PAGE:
|By Tim Courtney, Chief Investment Officer|
The second quarter delivered strong earnings, low volatility and promising economic data – from retail sales to hotel occupancy to employment numbers – all of which collectively confirmed we are well on our way to a strong economic recovery post pandemic. Further, the markets reacted to increased government spending and new COVID variants in stride and for the most part did not show signs of stress or slowing.1
Market valuations are not cheap, however, and investors will be closely watching a variety of factors that could determine how markets move during the summer months.1
As we step into the third quarter, we will be monitoring the following three themes very closely:
● Earnings: First quarter earnings ended at record levels across the market spectrums of size and sector. Valuations assumed strong earnings and stocks are still priced for great future earnings growth.2 We expect that earnings strength will continue based on the economic data we are seeing, but unexpected weakness would likely mean much more volatile market movements.
● Regulation: Regulation will be a major wildcard as we head into the third quarter. Revised regulatory and antitrust frameworks are becoming more likely since support is now coming from both sides of the political aisle.3 In addition, changes to the corporate tax rate, capital gains and estate tax exemption levels are still on the table and we believe likely to be implemented in some form.4 These changes could meaningfully affect multiple companies, and we are watching this closely.
● Inflation and interest rates: When you hear rumblings of banks turning away deposits, it’s clear there is an abundance of capital flowing around the country. Some of this is evident in inflation – especially in housing market prices, with home prices increasing at the fastest pace on record.5 While earlier in the year the Federal Reserve believed that higher long-term inflation was unlikely, more recent communications have indicated many in the Fed have become more concerned. Interest rates did drop during the second quarter, and we will watch how interest rates react to coming data and Fed points.6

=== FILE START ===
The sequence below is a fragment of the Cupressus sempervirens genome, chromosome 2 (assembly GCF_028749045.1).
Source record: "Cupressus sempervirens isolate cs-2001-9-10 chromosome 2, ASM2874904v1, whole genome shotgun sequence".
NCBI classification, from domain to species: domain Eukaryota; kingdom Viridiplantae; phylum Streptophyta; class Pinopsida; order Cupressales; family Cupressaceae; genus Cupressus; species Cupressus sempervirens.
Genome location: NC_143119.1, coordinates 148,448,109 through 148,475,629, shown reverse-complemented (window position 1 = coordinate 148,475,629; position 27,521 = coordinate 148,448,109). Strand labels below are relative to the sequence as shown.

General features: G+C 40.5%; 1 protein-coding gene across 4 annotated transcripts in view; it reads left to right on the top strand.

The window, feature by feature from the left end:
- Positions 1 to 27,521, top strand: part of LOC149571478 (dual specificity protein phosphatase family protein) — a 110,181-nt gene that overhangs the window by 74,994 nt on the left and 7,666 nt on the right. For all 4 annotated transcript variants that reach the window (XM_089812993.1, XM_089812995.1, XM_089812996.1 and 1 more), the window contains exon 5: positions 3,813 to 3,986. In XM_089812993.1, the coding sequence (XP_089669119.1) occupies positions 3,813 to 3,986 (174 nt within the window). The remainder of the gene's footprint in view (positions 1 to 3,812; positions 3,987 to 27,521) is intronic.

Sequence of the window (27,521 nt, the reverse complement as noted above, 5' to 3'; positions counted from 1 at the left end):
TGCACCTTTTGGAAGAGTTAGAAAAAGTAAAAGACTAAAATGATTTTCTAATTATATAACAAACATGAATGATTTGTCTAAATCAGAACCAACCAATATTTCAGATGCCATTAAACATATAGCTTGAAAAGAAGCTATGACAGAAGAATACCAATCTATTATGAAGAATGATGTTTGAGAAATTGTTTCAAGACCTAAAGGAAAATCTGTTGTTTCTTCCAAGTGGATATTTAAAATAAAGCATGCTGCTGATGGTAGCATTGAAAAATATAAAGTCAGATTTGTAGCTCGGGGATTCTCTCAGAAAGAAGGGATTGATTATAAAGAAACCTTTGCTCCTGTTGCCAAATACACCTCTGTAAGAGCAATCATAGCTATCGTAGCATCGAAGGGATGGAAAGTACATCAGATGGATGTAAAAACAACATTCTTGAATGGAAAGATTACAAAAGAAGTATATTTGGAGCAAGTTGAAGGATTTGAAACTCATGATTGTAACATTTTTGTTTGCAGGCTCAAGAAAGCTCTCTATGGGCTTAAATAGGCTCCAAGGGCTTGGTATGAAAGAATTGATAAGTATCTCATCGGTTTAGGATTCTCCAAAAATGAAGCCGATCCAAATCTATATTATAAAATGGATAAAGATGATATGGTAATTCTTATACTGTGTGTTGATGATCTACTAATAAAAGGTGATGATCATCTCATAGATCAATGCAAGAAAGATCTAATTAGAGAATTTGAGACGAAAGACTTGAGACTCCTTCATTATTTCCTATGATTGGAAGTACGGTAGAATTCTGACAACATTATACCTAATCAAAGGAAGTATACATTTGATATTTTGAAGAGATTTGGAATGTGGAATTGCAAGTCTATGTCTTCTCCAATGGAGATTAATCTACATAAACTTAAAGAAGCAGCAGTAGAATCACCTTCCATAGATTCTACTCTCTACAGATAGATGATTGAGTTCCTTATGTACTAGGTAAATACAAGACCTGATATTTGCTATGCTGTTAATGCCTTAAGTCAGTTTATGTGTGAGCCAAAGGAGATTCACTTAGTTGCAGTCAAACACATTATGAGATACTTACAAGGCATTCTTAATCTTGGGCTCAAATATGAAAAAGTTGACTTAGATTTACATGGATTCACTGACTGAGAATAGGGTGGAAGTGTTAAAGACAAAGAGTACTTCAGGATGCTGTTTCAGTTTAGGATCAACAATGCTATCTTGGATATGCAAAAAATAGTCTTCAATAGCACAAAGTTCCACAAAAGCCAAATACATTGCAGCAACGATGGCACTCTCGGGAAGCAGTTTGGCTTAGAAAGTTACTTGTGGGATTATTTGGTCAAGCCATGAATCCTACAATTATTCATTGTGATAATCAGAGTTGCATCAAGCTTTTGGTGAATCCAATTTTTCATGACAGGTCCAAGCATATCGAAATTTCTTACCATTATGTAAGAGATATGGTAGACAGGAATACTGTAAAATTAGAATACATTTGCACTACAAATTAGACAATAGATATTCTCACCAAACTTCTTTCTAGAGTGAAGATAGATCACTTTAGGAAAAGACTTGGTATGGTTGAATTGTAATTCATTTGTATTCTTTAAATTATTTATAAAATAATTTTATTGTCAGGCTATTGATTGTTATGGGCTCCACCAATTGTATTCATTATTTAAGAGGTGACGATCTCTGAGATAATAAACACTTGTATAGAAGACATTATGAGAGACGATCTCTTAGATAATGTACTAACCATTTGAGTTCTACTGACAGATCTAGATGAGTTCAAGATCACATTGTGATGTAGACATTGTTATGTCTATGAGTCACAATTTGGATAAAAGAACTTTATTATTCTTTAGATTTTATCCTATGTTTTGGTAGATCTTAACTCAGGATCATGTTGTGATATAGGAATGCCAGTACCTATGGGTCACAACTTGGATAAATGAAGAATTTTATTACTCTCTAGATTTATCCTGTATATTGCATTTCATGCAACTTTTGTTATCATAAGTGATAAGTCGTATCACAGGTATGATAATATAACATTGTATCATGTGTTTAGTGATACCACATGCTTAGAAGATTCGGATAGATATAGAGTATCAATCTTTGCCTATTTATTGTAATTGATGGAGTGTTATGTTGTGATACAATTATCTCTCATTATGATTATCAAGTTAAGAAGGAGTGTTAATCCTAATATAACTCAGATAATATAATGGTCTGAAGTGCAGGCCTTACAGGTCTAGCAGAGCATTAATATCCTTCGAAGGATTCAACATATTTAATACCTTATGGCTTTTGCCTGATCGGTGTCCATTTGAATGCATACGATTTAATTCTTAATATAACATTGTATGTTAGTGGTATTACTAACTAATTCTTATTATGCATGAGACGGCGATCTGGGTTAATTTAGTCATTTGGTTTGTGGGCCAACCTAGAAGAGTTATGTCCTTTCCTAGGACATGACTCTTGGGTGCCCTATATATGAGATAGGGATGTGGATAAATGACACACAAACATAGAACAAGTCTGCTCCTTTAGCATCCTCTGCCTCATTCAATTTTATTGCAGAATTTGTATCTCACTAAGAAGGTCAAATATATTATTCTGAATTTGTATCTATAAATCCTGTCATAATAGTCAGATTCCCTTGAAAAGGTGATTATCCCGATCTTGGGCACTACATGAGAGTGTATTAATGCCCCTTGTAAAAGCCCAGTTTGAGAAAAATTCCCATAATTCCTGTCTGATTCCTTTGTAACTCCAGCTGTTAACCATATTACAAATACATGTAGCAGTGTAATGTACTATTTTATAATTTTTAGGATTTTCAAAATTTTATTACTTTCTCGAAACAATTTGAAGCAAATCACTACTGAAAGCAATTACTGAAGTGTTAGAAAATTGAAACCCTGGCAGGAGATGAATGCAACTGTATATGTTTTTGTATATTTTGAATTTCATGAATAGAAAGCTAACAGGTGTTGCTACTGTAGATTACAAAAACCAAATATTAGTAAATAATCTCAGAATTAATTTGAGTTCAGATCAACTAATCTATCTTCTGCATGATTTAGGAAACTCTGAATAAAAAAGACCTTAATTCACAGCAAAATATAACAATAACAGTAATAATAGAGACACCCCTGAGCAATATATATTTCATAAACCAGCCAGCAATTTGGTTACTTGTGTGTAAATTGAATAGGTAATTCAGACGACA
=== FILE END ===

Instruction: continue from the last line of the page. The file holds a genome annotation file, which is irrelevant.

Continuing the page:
As investors, we must acknowledge that there is always risk present in markets. Any one of these items could surprise markets and cause an end to 15 months of nearly uninterrupted market growth.1 We believe a normal correction would actually be healthy and clean out some of the excessive borrowing and speculation in certain areas of the market that have built up over the last year. However, we do think the recovery will continue throughout 2021 and into 2022, with interest rates and consumer confidence slowly rising through the recovery. If you have any questions please be sure to contact your advisor.
The S&P 500® is widely regarded as the best single gauge of large-cap U.S. equities. There is over USD 9.9 trillion indexed or benchmarked to the index, with indexed assets comprising approximately USD 3.4 trillion of this total. The index includes 500 leading companies and covers approximately 80% of available market capitalization.
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